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Project to document — and sometimes protect — Capitol Hill’s midcentury modern apartment buildings gets boost

Camellia Manor (Image: Lana Blinderman)

The Capitol Hill Modern project led by photographer Lana Blinderman and historian Tom Heuser focuses on documenting and protecting Capitol Hill’s midcentury modern multifamily residential buildings and the relatively affordable housing they have provided for decades, has wrapped up it first phase and is moving on to a second phase that will expand the research and, they hope, set the stage for expanding the effort across Seattle..

“These are the types of buildings that allowed people to live here and create the culture on Capitol Hill that we so love,” Blinderman said. “It’s the working people, it’s the queers, it’s you know, people of all walks of life.”

Through a new grant received from King County 4Culture, Heuser and Blinderman will research and photograph 28 more midcentury architecture buildings in the second phase of their project.

The project began in 2020 with the Capitol Hill Historical Society and is broken into two phases with each phase concluding with a report of their findings. Phase 1 of their report focused on going in depth, building context (PDF), and identifying (PDF) as many mid century buildings in Capitol Hill. They also did an in-depth documentation (PDF) of 11 buildings and provided walking tours.

Heuser first identified buildings in Capitol Hill that appeared as midcentury modern multifamily residential buildings on Google street view. He then verified if the building’s construction period was between 1945 and 1978 through the King County Parcel Viewer and identified 269 buildings fitting the architecture style.

Blinderman then went to photograph the buildings to capture every side of the building, street view, textures, and landscapes.

Post World War II and Seattle’s rising population created the perfect breeding ground for the rise of modernist architecture during the mid twentieth century. This style focused more on function than form and prioritized multi-family housing.

“They have their own sort of unique sense of style,” Heuser said. “Once you really kind of see that I think that’s when you can come to appreciate it.”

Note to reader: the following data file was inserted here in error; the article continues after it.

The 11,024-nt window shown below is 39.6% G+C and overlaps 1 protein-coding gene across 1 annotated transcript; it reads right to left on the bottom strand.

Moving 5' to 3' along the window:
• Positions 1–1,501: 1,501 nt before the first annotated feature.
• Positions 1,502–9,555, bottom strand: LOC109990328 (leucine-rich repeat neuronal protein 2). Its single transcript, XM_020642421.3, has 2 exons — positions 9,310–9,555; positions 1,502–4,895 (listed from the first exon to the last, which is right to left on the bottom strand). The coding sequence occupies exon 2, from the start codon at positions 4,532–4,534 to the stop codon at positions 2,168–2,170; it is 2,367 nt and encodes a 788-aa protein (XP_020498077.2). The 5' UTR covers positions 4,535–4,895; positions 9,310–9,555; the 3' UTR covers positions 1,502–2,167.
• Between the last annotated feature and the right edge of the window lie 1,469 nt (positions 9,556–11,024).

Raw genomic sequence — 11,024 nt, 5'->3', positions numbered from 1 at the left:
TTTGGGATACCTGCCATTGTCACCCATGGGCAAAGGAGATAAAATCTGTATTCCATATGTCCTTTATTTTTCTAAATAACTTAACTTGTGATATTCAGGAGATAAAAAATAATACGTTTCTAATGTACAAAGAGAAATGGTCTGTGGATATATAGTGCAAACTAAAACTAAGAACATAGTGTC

During phase 1 they found clear waves of development with strong correlation to major events impacting the city such as the creation of I-5, the 1969 World Fair, and the expansion of Boeing.

One important identification in their research was Benjamin F. McAdoo Jr. who was a prominent architect at the time who set up his office in Capitol Hill and openly challenged racist housing practices.

McAdoo became the first Black architect licensed in Washington in 1947 and he designed and owned an apartment building called Ben-Mar at 315 23rd Ave E and offered unrestricted tenancy there.

The Ramayana (Image: Lana Blinderman)

Midcentury style apartments were initially never meant to be luxurious. They have simple designs and were meant to be affordable. Heuser contends that if adjusted for inflation, some of these apartments would have cost around $350 in 2021 dollars. However, many apartments are drastically marked up in today’s market. Still, in comparison to new construction, the older buildings can be a relative bargain.

Once Blinderman and Heuser finish phase 2, they hope to create a task force team of photographers and historians to document all midcentury architecture buildings in the city and county and create a publicly accessible database of all the research.

“The buildings are endangered, not always as far as demolition but a lot of times they get remodeled so the more we can capture… the more records we will leave for further research,” Blinderman said.

Future updates on this project will be posted on Heuser’s blog and the Capitol Hill Historical Society website. If anyone has any stories or interior features on midcentury buildings, contact Blinderman or Heuser.


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1 year ago

So often undervalued. The renovations to my mid–cent building with Obama admin subsidies to SHA ruined my building’s exterior/interior value in my estimation. Could have been handled far more successfully with an historical sensitivity that would have enhanced resident pride where it’s sorely needed.

j z
j z
1 year ago

Hmm yeah Zack Bolotin, owner of Hill mainstay Porchlight Coffee, has been documenting the same thing for many, many years.

Tom Heuser
1 year ago
Reply to  j z

Great to know there are others who are doing this! The Washington State Department of Archaeology and Historic Preservation and Docomo Wewa have been doing this in their own way as well. Also Zack Bolotin… I wonder if he’s related to architect George Bolotin!